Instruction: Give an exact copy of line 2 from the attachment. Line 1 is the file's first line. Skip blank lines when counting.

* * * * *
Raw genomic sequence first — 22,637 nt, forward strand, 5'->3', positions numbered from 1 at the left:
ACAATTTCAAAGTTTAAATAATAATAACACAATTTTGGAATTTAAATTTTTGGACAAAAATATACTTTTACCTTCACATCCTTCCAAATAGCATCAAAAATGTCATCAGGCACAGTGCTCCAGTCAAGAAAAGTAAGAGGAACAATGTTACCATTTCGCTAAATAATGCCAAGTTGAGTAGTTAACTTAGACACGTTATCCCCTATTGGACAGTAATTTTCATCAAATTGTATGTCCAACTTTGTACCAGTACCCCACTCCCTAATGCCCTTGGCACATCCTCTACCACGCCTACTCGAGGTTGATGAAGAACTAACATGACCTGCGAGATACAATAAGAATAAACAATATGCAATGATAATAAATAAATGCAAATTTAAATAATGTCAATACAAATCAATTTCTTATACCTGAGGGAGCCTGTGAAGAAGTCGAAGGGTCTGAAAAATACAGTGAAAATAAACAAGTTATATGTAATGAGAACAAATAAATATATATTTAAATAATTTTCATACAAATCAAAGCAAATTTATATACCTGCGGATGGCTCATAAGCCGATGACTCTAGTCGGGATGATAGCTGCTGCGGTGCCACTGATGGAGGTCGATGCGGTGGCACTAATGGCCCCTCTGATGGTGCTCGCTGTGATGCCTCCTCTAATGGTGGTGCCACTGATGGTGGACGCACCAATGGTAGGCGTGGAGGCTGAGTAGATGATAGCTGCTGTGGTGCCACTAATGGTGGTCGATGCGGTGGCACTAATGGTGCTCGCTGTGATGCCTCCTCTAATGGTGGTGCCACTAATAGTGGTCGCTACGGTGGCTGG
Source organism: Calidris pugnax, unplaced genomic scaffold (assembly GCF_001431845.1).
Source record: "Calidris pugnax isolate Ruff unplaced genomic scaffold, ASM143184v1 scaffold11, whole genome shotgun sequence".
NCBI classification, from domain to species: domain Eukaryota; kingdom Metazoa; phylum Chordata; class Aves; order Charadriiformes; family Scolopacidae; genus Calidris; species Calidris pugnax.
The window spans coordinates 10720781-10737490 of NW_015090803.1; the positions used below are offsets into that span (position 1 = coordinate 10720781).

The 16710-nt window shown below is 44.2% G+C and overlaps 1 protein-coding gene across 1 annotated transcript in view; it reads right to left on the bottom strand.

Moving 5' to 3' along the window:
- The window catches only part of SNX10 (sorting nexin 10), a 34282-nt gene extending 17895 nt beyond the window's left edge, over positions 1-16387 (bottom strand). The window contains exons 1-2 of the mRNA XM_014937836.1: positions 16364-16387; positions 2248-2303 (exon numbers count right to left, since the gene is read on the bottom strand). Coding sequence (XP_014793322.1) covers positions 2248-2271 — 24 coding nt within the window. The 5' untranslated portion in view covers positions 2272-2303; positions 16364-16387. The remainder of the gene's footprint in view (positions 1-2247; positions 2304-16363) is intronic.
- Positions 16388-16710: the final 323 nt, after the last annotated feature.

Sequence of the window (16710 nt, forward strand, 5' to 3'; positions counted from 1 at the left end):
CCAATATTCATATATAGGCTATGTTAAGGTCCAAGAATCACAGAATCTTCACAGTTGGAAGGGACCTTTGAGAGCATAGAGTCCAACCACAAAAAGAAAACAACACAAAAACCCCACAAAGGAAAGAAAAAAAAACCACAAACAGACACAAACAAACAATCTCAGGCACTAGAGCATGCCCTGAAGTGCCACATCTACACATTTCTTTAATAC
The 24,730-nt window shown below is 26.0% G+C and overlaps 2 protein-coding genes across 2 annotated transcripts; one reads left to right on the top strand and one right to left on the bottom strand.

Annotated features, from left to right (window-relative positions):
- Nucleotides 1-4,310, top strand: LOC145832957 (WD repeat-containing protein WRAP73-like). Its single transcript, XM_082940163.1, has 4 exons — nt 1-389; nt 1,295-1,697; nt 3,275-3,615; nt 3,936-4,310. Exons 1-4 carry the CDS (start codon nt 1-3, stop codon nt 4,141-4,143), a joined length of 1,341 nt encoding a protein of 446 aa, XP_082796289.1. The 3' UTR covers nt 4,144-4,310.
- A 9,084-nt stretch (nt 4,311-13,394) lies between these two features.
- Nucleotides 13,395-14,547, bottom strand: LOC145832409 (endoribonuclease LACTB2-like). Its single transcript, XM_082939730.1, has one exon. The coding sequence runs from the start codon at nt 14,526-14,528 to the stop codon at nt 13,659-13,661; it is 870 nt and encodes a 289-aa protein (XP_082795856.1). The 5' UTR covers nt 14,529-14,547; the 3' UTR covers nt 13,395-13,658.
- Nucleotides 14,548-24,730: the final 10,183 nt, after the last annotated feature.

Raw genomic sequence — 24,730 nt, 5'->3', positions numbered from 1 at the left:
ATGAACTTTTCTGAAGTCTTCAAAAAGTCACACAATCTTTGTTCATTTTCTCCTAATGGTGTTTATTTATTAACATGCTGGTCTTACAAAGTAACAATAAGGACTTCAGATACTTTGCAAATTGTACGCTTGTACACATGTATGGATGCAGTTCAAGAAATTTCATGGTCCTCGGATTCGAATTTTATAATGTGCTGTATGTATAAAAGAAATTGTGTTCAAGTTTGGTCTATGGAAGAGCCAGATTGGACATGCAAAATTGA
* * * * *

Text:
ACAATTTCAAAGTTTAAATAATAATAACACAATTTTGGAATTTAAATTTTTGGACAAAAATATACTTTTACCTTCACATCCTTCCAAATAGCATCAAAAATGTCATCAGGCACAGTGCTCCAGTCAAGAAAAGTAAGAGGAACAATGTTACCATTTCGCTAAATAATGCCAAGTTGAGTAGTTAACTTAGACACGTTATCCCCTATTGGACAGTAATTTTCATCAAATTGTATGTCCAACTTTGTACCAGTACCCCACTCCCTAATGCCCTTGGCACATCCTCTACCACGCCTACTCGAGGTTGATGAAGAACTAACATGACCTGCGAGATACAATAAGAATAAACAATATGCAATGATAATAAATAAATGCAAATTTAAATAATGTCAATACAAATCAATTTCTTATACCTGAGGGAGCCTGTGAAGAAGTCGAAGGGTCTGAAAAATACAGTGAAAATAAACAAGTTATATGTAATGAGAACAAATAAATATATATTTAAATAATTTTCATACAAATCAAAGCAAATTTATATACCTGCGGATGGCTCATAAGCCGATGACTCTAGTCGGGATGATAGCTGCTGCGGTGCCACTGATGGAGGTCGATGCGGTGGCACTAATGGCCCCTCTGATGGTGCTCGCTGTGATGCCTCCTCTAATGGTGGTGCCACTGATGGTGGACGCACCAATGGTAGGCGTGGAGGCTGAGTAGATGATAGCTGCTGTGGTGCCACTAATGGTGGTCGATGCGGTGGCACTAATGGTGCTCGCTGTGATGCCTCCTCTAATGGTGGTGCCACTAATAGTGGTCGCTACGGTGGCTGG